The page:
In his later philosophy, Russell subscribed to a kind of neutral monism , maintaining that the distinctions between the material and mental worlds, in the final analysis, were arbitrary, and that both can be reduced to a neutral property—a view similar to one held by the American philosopher/psychologist, William James , and one that was first formulated by Baruch Spinoza , whom Russell greatly admired.  Instead of James' "pure experience," however, Russell characterised the stuff of our initial states of perception as "events," a stance which is curiously akin to his old teacher Whitehead's process philosophy .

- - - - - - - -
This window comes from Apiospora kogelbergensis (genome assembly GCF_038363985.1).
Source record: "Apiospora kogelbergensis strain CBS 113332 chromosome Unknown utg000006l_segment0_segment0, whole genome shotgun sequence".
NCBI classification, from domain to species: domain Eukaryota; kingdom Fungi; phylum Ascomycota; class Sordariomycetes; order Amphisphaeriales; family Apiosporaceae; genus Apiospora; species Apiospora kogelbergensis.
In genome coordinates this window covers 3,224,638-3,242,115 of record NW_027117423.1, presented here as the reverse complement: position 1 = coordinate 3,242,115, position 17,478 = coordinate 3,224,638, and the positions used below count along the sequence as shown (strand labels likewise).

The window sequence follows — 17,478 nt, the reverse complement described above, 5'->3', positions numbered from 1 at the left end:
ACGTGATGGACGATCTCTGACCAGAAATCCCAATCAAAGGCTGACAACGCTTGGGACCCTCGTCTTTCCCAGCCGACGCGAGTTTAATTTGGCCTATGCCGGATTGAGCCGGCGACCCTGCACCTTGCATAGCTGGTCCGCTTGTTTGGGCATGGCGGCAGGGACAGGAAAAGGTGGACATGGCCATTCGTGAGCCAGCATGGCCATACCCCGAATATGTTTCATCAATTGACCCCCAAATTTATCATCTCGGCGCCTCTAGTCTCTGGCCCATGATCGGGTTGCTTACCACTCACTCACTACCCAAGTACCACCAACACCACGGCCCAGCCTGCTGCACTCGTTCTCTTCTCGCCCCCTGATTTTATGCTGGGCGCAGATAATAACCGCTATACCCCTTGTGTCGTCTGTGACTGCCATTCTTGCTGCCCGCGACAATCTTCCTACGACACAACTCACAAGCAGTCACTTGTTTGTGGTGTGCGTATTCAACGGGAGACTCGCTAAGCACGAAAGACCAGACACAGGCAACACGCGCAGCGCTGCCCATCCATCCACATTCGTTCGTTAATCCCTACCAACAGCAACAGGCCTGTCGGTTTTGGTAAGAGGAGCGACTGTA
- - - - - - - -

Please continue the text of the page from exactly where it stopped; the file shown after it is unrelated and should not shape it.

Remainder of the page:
In 1972–1973 Ayer gave the Gifford Lectures at University of St Andrews , later published as The Central Questions of Philosophy . In the preface to the book, he defends his selection to hold the lectureship on the basis that Lord Gifford wished to promote '"Natural Theology", in the widest sense of that term', and that non-believers are allowed to give the lectures if they are "able reverent men, true thinkers, sincere lovers of and earnest inquirers after truth".  He still believed in the viewpoint he shared with the logical positivists: that large parts of what was traditionally called "philosophy"– including the whole of metaphysics , theology and aesthetics – were not matters that could be judged as being true or false and that it was thus meaningless to discuss them.